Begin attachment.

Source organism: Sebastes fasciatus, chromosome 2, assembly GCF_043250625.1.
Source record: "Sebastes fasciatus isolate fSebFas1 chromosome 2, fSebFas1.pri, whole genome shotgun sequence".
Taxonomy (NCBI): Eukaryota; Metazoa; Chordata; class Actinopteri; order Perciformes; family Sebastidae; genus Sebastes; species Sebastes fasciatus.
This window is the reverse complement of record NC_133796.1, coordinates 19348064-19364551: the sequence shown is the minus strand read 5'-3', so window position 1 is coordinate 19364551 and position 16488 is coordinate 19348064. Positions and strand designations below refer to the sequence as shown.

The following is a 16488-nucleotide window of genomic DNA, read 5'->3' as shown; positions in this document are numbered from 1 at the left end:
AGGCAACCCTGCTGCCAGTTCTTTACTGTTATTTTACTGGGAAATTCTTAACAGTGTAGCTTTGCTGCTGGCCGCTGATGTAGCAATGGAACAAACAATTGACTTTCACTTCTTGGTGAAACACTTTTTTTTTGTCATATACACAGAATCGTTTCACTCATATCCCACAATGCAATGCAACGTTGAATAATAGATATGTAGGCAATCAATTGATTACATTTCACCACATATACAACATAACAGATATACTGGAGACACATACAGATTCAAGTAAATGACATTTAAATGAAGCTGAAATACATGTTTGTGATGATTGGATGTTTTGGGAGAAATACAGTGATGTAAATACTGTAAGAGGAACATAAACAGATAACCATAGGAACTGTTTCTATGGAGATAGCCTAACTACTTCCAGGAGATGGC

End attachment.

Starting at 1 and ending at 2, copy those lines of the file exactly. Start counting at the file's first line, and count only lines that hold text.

Source organism: Sebastes fasciatus, chromosome 2, assembly GCF_043250625.1.
Source record: "Sebastes fasciatus isolate fSebFas1 chromosome 2, fSebFas1.pri, whole genome shotgun sequence".